Excitebike | NES Online

Excitebike is as exciting as Poohsticks. Real exciting. You play a chef that has to save the world through the power of dance. Unfortunately, an evil wizard has encased your body in a mystic armour in the shape of a motorcyclist and turned your oboe into a motorbike. The only way to return back to normal and get back to busting some moves is to drive through a series of tracks and win. Or you could lose, but what’s the point in that.

The trouble with Excitebike is your wheels are rubbish. Some bikes go 0 – 60 in x seconds. This bike overheats in half that time. Your job is to keep your bike within a sustainable temperature without burning a hole in your scrote, whilst also jumping an assortment of jumps that are quite pointy.

The very first race in Excitebike

In classic ’80’s style gaming, it’s a side scroller and conveniently you do laps without having to turn other than navigate the four lanes, should there be oil patches on the track. It’s a bit of a health and safety issue really as these are professional riders – including a chef – that are racing to the finish but having to avoid these unsightly stains that cause them to slow down. It does keep the bike temperature down though. Forget the race. Safety first.

Excitebike is a part of my nostalgic gaming library where I was dazzled by the graphics. The NES had so much more colour than the Spectrum and it booted up in a 1/3 of the time. That’s not a scientific fact but in terms of being a kid impatiently waiting to play a game, it was welcomed witchcraft.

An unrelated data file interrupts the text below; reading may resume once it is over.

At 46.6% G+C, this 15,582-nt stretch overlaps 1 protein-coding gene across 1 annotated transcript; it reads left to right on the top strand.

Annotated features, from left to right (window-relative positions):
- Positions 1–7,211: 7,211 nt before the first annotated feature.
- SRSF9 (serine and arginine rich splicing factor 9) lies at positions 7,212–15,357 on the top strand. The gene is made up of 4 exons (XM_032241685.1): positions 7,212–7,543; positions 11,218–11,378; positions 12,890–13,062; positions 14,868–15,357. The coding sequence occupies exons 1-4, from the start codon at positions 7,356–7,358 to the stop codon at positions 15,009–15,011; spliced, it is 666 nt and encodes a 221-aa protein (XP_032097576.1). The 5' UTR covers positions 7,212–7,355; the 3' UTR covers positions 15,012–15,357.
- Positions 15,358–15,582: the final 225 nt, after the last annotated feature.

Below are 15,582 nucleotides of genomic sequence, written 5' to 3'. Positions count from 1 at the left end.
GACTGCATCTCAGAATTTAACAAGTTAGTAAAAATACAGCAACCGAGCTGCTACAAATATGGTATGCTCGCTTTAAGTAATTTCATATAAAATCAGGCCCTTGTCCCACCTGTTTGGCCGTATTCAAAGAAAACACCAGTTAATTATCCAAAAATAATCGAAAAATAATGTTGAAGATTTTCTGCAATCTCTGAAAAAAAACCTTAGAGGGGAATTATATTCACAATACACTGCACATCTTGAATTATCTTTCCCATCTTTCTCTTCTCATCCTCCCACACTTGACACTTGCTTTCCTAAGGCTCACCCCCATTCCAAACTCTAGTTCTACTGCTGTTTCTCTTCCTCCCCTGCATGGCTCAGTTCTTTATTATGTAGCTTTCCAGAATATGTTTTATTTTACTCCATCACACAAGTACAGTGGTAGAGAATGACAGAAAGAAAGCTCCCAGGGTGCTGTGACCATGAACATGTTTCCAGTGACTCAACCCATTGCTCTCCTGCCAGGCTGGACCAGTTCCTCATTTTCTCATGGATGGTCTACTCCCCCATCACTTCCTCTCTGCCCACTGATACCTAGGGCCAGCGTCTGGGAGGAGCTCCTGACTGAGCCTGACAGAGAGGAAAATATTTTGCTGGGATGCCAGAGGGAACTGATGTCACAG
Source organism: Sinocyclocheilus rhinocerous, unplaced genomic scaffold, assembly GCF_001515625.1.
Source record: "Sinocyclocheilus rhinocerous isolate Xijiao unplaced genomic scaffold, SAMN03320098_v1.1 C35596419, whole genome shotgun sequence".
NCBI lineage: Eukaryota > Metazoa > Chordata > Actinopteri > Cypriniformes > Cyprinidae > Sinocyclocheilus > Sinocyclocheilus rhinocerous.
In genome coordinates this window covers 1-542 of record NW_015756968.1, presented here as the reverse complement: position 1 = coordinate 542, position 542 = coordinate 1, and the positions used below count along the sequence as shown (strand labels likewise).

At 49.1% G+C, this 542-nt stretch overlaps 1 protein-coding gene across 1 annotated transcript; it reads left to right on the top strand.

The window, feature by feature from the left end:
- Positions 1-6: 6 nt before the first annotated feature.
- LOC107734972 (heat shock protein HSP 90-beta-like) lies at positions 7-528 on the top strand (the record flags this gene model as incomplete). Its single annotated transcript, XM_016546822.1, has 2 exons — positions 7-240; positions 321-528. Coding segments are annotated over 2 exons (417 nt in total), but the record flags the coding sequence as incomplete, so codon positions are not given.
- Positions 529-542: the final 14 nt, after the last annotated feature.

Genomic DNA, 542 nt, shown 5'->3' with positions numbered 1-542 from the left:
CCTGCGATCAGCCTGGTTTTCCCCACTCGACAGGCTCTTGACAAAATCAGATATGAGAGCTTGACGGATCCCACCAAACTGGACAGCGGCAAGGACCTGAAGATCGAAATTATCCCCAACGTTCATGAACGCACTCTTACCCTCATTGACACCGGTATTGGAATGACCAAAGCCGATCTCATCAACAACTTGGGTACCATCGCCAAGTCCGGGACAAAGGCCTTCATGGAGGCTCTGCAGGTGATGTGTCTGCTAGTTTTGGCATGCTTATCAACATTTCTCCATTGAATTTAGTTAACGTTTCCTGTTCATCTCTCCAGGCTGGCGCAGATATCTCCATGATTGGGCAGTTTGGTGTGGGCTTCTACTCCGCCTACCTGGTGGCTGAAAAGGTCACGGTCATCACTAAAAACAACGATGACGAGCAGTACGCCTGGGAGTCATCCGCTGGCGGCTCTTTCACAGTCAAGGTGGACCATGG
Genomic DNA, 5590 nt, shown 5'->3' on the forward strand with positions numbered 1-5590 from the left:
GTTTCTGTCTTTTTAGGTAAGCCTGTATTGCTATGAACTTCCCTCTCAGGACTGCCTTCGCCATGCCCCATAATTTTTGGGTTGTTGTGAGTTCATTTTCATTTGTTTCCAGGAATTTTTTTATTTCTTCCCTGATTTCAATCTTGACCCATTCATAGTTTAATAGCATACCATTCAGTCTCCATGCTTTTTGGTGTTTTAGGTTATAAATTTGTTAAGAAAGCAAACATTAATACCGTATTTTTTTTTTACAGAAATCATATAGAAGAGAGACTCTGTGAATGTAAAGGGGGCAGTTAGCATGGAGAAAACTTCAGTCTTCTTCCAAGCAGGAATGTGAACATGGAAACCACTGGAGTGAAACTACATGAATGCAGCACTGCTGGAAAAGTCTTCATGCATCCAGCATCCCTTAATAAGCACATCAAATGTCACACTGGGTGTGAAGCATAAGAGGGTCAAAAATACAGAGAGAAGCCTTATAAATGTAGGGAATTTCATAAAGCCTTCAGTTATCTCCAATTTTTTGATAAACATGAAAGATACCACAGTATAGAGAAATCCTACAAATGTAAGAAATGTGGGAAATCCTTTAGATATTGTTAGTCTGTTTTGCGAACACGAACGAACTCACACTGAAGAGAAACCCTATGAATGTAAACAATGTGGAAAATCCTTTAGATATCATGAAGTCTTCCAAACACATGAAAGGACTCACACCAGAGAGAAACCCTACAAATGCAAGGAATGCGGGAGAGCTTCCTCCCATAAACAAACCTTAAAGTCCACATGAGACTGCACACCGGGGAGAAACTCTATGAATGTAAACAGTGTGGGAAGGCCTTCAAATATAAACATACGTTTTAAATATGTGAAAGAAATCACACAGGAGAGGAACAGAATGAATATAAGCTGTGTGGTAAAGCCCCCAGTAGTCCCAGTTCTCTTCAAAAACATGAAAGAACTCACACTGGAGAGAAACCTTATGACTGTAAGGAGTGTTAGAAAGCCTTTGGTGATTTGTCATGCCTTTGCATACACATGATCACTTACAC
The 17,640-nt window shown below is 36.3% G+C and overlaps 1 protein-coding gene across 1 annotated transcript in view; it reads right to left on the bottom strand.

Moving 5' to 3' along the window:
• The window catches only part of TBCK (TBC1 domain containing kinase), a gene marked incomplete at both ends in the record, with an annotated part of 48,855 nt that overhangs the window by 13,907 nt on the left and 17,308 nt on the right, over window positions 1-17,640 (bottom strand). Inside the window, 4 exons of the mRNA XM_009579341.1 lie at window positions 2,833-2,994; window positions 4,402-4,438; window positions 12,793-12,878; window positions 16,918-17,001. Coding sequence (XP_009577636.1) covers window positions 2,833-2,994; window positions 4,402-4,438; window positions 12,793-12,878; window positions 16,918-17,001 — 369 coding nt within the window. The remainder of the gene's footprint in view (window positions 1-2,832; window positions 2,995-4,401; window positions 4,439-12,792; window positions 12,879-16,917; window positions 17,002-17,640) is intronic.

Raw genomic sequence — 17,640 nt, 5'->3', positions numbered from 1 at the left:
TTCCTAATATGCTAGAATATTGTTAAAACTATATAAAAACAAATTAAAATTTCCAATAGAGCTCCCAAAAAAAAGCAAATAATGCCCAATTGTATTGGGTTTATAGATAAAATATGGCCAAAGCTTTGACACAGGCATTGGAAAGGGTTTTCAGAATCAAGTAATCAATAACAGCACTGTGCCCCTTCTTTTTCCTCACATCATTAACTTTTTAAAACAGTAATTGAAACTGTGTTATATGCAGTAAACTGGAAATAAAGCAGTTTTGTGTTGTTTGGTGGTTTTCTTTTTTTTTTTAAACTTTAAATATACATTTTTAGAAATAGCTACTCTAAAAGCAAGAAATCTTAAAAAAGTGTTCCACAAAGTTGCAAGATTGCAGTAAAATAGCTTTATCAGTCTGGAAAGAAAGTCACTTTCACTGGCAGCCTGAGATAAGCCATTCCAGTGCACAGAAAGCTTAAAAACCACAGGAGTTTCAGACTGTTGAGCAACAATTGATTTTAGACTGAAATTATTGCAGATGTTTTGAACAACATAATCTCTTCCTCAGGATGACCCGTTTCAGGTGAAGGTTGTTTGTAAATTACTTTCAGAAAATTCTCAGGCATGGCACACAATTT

NES games though were impossible for mortals like me. From memory, I think I got to the second track once. I don’t know why I was so bad but my thumbs weren’t big enough for the two buttons. Plus the glasses I didn’t wear steamed up. That, or any other inexcusable excuse.

Setting a new record

There are far better motorbike games, but they never existed back then. I suppose the closest was Ninja Scooter on the Spectrum. It was a lot more exciting but had fewer colours and was played with the keyboard. Unless you were rich and had a joystick and gold plated taps in your bathroom.

The next best thing, I believe, would have been Road Rash. It was a console game primarily but I had it on my trusty Amiga 500 and it was proper good. The camera view was different as it was third-person and the tracks were seemingly endless and just so ‘life-like’. At the time. You could punch and kick opponents – even hit them with a chain or bat. You could even upgrade your bike and not once did it overheat.

The ultimate motorbike game for someone not into motorbikes but into motorbike games was Super Hang-On. There were a couple of variations of the machine but hands down the best one was the full-size bike you could sit on that has a built-in monitor in the visor. It was the mutts.

I remember as a kid grown-ups would straddle the beast and turn with ease. There were even a few actual riders who would come into the arcade with their helmet on and play. Show-offs. It looked cool though. The best bit though was how realistic it was. If you swayed off course and crashed, you’d explode into a ball of flames. I’ve lost count how many times that has happened to me in real life. Thankfully I got better each time.

So, is Excitebike any good? Nah, not really. Good enough to play and catch some screenshots for this beautiful website then take back to the shop for a refund. But, I didn’t pay for it, did I? Nope. It’s part of the glorious NES Online catalogue that is free to play with your membership. Rejoice.

Now, go hunting for the full-size Super Hang-On and get some shots of it and post it to Instagram. When you’ve done that, let me know on Instagram and I’ll be your best friend for a week.